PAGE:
By Maxine Joselow
An academic debate over a key metric for greenhouse gases is heating up, just as a high-profile courtroom battle is scheduled to begin.
Prominent economists are clashing over the Biden administration’s approach to the social cost of carbon, which assigns a dollar value to the harm caused by 1 metric ton of greenhouse gas emissions.
The feud comes as a federal court is slated to hear oral arguments tomorrow in a lawsuit brought by Republican state attorneys general over President Biden’s plans to increase the social cost of carbon.
“There’s a conversation going on in the economic world,” and in the courts, about the crucial climate metric, said Hana Vizcarra, a staff attorney at the Environmental & Energy Law Program at Harvard Law School.
The dispute kicked off on Friday when a prominent group of economists published a paper in Science magazine titled “Keep climate policy focused on the social cost of carbon.”
Led by Joseph Aldy, a professor of public policy at the Harvard Kennedy School and a former environmental aide to President Obama, the economists warned against shifting away from the social cost of carbon in U.S. climate policy.
“[A] shift from use of the SCC and cost-benefit analysis to an alternative approach for evaluating policy that focuses on costs alone would be misguided,” they wrote. “Rather than advocate for alternative approaches, now is the time to support efforts to update the SCC and its application to official climate policy evaluation.”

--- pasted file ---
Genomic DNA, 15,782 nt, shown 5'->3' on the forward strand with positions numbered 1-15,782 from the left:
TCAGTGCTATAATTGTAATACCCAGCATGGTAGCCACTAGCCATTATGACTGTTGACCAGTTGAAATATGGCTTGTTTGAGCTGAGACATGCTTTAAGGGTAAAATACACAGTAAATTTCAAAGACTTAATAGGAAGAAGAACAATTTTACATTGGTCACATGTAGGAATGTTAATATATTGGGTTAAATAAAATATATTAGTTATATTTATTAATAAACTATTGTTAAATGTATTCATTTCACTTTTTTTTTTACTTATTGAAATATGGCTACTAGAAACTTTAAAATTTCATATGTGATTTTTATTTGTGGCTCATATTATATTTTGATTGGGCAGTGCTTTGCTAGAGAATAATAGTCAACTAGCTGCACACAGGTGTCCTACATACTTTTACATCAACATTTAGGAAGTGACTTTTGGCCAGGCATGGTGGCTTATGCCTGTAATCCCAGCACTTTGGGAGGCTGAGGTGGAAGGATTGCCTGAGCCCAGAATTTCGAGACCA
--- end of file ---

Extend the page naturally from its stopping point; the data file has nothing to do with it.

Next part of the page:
The paper was a direct rebuke of recent conclusions by two of the world’s leading climate economists: Nicholas Stern, who chairs the Grantham Research Institute on Climate Change and the Environment at the London School of Economics, and Joseph Stiglitz, a Nobel laureate and a professor at Columbia University.
Another debate flaring over the social cost of carbon — both in academic circles and in court — is whether to tweak a wonky tool called a discount rate.
For decades, economists have used the tool to predict how the value of money declines over time due to inflation and other factors. Under a 3% discount rate, for instance, a dollar today would be worth 97 cents in a year.
When crafting climate regulations, federal agencies use discount rates to represent the value of avoiding future harms due to global warming. The lower the discount rate, the more value is placed on spending money today to prevent harms to future generations.
The Obama administration used a standard 3% discount rate, resulting in a social cost of carbon of $52 per ton. The Trump administration often relied on a 7% discount rate, resulting in a figure of as little as $1 per ton.
Two high-profile economists — Tamma Carleton of the University of California, Santa Barbara, and Michael Greenstone of the University of Chicago — argued in a recent paper that the Biden administration should use a discount rate of 2% to justify a social cost of carbon of $125 per ton.